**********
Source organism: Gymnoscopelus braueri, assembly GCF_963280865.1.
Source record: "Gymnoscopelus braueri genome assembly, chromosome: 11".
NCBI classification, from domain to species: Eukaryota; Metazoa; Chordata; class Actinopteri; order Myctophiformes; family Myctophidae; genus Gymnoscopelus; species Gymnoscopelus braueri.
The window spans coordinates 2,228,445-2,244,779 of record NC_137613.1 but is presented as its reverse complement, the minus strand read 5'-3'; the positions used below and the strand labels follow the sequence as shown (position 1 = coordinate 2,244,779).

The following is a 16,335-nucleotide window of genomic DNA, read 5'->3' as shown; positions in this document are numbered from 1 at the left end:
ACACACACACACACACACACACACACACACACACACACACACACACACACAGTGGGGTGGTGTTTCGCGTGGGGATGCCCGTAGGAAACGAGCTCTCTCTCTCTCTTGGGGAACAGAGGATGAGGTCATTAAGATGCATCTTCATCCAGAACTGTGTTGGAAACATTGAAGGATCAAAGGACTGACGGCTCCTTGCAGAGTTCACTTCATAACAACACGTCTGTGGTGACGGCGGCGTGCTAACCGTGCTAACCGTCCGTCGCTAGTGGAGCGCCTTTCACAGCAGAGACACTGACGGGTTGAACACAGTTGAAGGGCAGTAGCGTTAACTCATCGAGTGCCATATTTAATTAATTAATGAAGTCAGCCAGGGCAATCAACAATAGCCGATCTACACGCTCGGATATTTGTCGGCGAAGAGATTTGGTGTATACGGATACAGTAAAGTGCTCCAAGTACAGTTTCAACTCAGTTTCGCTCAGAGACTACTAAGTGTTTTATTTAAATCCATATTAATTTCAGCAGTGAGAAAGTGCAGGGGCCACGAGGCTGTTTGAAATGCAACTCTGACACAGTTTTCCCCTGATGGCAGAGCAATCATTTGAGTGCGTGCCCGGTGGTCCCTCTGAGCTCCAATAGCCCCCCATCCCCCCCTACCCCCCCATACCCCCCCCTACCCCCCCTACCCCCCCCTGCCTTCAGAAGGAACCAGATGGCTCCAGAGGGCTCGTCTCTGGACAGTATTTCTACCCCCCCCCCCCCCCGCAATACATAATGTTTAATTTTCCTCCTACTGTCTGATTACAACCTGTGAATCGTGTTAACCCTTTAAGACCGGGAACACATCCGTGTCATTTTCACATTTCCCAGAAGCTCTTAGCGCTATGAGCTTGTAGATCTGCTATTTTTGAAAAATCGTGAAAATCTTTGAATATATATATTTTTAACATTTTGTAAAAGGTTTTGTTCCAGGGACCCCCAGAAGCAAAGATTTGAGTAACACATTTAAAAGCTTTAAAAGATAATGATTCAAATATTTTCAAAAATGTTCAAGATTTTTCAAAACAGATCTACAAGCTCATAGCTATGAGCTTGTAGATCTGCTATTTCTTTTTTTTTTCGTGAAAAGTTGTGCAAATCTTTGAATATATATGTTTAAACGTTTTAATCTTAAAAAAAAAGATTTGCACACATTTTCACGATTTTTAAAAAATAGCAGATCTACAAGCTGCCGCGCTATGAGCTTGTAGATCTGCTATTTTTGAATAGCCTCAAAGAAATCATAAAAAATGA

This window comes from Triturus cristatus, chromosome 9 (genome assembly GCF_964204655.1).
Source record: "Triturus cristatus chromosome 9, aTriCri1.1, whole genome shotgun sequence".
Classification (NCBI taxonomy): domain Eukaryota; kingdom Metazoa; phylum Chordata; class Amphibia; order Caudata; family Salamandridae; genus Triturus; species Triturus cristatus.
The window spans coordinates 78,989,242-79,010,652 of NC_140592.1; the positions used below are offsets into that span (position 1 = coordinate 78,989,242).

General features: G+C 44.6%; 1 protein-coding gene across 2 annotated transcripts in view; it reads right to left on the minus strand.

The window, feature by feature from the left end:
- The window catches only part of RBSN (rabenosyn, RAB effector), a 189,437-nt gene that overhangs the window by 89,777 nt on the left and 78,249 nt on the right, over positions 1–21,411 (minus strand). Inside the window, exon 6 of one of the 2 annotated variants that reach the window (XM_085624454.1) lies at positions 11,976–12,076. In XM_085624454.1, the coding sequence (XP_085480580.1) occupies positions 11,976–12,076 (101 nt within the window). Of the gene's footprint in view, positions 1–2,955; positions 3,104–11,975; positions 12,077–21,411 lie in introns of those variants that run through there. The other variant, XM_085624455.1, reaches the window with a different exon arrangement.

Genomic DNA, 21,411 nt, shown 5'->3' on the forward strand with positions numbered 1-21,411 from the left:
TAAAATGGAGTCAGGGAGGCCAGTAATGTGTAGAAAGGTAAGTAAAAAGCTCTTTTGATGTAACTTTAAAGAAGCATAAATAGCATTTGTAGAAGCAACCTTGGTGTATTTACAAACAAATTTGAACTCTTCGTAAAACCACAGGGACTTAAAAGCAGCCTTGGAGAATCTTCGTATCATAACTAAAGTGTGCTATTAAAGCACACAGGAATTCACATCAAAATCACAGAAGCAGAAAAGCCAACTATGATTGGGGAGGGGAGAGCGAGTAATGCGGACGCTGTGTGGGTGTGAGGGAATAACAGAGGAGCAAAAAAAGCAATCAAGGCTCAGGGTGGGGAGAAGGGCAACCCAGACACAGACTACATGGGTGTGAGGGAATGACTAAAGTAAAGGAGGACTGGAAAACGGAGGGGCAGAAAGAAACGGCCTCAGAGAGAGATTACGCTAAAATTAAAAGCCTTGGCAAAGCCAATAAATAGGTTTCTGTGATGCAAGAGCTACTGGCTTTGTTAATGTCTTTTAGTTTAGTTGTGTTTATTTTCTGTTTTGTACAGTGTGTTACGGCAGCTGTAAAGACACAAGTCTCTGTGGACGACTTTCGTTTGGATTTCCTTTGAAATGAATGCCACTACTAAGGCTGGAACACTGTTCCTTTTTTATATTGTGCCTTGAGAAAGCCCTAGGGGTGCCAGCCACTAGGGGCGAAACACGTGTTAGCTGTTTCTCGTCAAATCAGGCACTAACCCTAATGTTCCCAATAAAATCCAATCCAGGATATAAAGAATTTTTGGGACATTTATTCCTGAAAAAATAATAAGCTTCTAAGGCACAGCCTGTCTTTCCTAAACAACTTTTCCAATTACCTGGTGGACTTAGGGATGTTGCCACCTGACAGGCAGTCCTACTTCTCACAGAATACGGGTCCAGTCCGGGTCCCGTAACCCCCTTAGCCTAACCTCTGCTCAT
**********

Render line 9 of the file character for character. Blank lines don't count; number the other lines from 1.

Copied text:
Classification (NCBI taxonomy): domain Eukaryota; kingdom Metazoa; phylum Chordata; class Amphibia; order Caudata; family Salamandridae; genus Triturus; species Triturus cristatus.